A lot goes right in The Play That Goes Wrong | Theater Review | Chicago Reader

A lot goes right in The Play That Goes Wrong 

But it's the set that steals the show.

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Jeremy Daniel

This 2012 play, written by Henry Lewis, Jonathan Sayer, and Henry Shields for London's Mischief Theatre and now playing at the Oriental Theatre, could as easily have been called The Set That Goes Wrong. At least 50 percent of the comic bits in this amusing, intensely physical comedy involve mishaps with the scenery (brilliantly designed by Nigel Hook): wall hangings fall, a door won't open, an elevator malfunctions, etc. The set is so integral to the story about a provincial theater company that tries—and fails—to put on a rather lackluster fictional 1920s murder mystery that it's virtually another character. (The Broadway production of the play won the Tony for best scenic design, naturally.)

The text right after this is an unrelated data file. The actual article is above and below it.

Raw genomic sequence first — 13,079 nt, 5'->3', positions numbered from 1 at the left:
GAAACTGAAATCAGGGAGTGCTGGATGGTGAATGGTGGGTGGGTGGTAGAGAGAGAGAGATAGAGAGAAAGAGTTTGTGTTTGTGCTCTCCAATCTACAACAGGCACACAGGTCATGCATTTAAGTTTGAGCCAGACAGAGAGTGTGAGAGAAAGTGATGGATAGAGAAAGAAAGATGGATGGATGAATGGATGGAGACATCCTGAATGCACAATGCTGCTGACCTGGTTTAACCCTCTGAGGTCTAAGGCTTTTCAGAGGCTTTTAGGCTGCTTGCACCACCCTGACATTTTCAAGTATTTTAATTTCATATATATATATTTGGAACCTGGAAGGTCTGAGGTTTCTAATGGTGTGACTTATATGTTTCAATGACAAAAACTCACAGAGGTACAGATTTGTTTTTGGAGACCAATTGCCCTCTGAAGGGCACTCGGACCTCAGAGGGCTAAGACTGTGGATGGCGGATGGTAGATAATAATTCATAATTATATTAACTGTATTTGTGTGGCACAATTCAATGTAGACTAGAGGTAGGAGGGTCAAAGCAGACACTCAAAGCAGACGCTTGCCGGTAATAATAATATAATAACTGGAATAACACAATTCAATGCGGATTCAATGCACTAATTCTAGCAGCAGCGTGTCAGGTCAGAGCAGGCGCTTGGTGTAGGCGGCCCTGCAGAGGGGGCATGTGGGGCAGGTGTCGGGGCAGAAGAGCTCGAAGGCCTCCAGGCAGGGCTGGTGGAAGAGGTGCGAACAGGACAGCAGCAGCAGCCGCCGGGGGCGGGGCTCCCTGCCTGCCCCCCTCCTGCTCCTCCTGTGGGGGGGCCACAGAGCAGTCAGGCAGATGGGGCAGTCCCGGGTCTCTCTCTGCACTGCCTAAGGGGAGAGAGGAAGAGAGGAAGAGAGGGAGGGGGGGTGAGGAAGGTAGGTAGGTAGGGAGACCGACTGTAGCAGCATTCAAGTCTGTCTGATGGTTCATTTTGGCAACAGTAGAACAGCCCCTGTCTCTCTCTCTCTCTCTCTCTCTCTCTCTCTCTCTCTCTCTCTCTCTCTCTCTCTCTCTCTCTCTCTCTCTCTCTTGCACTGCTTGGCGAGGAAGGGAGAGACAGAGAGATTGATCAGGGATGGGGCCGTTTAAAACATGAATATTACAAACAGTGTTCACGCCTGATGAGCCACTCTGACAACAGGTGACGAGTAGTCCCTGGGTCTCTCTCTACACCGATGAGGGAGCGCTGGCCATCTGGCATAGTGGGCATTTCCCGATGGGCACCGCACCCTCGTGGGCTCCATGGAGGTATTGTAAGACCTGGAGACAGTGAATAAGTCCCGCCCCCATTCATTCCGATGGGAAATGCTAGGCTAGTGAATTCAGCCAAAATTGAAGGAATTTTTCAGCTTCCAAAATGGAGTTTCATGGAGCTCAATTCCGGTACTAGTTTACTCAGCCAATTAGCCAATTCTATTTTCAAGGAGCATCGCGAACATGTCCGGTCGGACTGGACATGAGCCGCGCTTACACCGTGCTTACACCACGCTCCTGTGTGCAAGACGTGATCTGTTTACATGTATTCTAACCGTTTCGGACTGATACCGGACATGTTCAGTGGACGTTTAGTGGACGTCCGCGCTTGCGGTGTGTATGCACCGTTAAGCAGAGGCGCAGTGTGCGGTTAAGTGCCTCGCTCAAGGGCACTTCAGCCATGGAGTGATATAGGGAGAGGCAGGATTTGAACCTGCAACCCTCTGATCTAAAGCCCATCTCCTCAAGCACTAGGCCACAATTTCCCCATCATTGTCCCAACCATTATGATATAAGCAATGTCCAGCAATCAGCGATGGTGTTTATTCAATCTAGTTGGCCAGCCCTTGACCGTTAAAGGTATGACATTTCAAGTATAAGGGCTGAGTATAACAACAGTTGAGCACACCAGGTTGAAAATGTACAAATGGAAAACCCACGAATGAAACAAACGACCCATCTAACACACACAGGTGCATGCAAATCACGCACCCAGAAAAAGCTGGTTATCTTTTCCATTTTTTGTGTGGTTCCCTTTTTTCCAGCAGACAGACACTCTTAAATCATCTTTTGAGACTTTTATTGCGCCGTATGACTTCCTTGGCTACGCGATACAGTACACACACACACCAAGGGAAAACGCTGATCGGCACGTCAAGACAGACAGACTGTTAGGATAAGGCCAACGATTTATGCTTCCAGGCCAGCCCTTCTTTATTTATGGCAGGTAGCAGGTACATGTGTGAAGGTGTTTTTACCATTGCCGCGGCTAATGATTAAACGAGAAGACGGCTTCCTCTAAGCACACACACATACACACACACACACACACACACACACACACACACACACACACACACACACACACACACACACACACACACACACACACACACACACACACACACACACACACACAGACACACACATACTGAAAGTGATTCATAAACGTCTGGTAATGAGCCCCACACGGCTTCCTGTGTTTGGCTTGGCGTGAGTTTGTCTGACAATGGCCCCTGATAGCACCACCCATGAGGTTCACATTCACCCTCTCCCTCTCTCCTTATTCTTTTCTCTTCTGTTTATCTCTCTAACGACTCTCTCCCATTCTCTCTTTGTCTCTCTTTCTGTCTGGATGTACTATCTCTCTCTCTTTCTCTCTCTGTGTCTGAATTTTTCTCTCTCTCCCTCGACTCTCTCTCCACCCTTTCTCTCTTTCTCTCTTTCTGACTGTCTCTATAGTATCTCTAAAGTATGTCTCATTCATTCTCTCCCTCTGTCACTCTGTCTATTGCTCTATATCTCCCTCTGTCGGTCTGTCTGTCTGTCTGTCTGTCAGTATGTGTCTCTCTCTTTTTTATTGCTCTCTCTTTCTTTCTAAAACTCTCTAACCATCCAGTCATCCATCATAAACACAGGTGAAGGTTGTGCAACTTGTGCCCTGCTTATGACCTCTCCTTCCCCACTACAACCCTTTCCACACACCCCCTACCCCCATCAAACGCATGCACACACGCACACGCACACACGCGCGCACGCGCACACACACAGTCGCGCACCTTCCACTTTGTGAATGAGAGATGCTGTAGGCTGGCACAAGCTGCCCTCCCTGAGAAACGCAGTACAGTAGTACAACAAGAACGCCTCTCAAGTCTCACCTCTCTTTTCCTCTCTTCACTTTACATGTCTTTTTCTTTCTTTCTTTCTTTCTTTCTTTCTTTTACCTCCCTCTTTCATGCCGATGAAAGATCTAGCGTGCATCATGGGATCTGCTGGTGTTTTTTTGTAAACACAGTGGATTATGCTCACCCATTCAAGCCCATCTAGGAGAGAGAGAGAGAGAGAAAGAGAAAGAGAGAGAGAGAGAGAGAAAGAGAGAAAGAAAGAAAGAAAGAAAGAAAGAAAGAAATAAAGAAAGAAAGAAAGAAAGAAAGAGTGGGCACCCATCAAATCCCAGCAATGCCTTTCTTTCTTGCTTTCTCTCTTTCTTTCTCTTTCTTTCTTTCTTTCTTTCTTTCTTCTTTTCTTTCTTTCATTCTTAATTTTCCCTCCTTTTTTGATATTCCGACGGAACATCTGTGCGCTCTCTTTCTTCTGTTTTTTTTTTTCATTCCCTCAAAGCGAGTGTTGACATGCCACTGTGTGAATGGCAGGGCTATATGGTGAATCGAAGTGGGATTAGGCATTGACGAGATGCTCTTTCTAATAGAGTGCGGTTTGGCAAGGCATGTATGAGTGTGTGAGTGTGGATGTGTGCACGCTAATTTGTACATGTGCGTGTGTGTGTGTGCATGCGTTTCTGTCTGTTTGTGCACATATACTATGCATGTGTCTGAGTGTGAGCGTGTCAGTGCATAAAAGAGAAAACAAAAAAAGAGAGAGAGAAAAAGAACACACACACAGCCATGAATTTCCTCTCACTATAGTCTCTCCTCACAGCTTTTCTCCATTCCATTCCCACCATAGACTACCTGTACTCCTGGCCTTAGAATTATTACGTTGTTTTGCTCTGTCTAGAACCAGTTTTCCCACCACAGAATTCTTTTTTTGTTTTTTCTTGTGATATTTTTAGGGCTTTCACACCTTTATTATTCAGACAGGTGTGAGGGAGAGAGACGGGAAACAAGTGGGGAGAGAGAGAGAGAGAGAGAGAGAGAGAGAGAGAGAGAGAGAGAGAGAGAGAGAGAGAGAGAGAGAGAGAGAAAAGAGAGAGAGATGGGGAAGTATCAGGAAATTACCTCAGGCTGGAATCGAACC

The humans in this production—the host of awful actors and incompetent crew members—also play their part in running the show off the rails. The ensemble's packed with adept physical comedians, able to wring laughs out of jokes both small (in one running bit, one actor keeps stepping on the hand of another actor playing a corpse) and large (one of the more elaborate gags is a blatant steal from/homage to that master of silent physical comedy, Buster Keaton). The show's slow to get started—some of the repetitions in the first act make it feel padded—but the stakes are higher in the deliriously funny second act, as the level of chaos rises and the actors are forced to do increasingly dangerous feats. They struggle mightily to keep the story going—and, to our intense delight, fail.   v


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